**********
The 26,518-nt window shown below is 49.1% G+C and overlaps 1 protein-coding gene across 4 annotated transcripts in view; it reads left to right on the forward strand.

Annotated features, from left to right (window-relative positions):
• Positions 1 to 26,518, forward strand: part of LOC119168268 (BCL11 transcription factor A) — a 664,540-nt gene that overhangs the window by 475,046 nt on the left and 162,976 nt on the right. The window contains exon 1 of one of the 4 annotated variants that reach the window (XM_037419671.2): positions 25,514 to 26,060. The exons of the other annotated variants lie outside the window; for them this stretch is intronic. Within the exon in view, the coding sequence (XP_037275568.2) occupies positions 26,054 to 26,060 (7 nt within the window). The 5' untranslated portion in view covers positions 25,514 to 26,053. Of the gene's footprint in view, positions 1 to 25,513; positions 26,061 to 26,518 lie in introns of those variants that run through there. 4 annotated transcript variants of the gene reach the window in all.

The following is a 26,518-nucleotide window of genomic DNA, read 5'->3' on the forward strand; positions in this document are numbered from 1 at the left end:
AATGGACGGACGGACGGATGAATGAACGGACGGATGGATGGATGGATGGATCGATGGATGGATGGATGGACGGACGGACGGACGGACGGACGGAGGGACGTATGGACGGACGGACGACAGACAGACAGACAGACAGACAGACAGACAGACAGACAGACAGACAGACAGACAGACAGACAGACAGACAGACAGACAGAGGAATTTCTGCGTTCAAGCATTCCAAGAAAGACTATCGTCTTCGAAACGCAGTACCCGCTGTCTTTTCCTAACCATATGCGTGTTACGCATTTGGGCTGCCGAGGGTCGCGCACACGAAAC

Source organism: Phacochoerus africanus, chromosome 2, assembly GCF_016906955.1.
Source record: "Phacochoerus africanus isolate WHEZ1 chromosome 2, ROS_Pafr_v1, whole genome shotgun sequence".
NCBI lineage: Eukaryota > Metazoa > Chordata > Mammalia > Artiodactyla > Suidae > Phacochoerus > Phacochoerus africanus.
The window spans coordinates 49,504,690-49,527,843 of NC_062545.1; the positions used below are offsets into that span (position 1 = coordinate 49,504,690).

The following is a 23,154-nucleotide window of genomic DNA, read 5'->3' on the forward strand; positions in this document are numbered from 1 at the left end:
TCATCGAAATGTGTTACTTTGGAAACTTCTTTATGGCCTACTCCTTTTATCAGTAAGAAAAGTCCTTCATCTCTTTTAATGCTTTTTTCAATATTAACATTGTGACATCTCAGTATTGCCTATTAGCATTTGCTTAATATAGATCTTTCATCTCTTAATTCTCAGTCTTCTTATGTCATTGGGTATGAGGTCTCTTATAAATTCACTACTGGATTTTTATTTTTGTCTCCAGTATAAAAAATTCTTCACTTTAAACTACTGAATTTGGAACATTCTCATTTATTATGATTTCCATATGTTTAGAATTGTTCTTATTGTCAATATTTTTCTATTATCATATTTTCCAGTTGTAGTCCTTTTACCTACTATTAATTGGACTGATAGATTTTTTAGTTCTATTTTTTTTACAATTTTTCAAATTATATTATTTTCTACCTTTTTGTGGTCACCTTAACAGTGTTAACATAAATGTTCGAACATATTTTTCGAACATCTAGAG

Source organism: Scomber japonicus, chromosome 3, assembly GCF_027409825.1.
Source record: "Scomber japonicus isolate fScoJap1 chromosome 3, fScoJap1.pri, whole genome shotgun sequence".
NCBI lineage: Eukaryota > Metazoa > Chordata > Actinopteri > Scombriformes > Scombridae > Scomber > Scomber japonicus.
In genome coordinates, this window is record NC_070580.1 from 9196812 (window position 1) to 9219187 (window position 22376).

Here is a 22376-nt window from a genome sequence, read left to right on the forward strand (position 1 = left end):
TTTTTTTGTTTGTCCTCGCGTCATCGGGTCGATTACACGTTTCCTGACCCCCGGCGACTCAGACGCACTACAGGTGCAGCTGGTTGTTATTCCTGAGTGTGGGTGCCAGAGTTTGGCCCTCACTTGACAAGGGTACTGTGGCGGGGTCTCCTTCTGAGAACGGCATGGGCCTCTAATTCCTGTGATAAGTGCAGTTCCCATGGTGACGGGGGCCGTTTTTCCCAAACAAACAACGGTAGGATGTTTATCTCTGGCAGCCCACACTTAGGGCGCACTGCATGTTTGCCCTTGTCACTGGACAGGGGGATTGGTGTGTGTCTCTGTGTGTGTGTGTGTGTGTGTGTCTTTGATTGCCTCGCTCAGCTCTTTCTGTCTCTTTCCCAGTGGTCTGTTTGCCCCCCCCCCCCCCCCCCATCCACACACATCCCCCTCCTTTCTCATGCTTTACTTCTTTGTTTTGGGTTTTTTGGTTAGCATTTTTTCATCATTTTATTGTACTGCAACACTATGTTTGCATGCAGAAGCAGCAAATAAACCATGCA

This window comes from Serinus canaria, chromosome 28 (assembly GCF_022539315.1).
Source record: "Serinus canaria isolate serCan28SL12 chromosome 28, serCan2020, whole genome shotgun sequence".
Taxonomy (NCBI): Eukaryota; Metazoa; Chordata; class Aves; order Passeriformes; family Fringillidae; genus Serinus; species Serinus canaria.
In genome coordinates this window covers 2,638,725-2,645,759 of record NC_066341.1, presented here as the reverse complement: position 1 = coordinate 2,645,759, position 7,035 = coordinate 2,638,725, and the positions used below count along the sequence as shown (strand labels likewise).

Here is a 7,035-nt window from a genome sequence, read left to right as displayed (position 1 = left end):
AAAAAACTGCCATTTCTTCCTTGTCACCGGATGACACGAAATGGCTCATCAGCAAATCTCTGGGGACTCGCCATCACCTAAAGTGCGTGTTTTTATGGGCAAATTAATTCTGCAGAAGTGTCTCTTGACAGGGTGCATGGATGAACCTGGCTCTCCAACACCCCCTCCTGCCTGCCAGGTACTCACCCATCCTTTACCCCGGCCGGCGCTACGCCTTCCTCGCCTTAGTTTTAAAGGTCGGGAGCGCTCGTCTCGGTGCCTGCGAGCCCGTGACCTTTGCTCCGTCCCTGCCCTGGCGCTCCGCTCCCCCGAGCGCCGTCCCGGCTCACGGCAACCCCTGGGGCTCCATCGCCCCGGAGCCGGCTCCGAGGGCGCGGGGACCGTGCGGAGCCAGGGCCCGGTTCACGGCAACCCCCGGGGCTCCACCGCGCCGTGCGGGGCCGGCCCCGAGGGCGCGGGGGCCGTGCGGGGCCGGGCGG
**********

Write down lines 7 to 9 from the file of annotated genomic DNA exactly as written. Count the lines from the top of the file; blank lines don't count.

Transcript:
Source record: "Phacochoerus africanus isolate WHEZ1 chromosome 2, ROS_Pafr_v1, whole genome shotgun sequence".
NCBI lineage: Eukaryota > Metazoa > Chordata > Mammalia > Artiodactyla > Suidae > Phacochoerus > Phacochoerus africanus.
The window spans coordinates 49,504,690-49,527,843 of NC_062545.1; the positions used below are offsets into that span (position 1 = coordinate 49,504,690).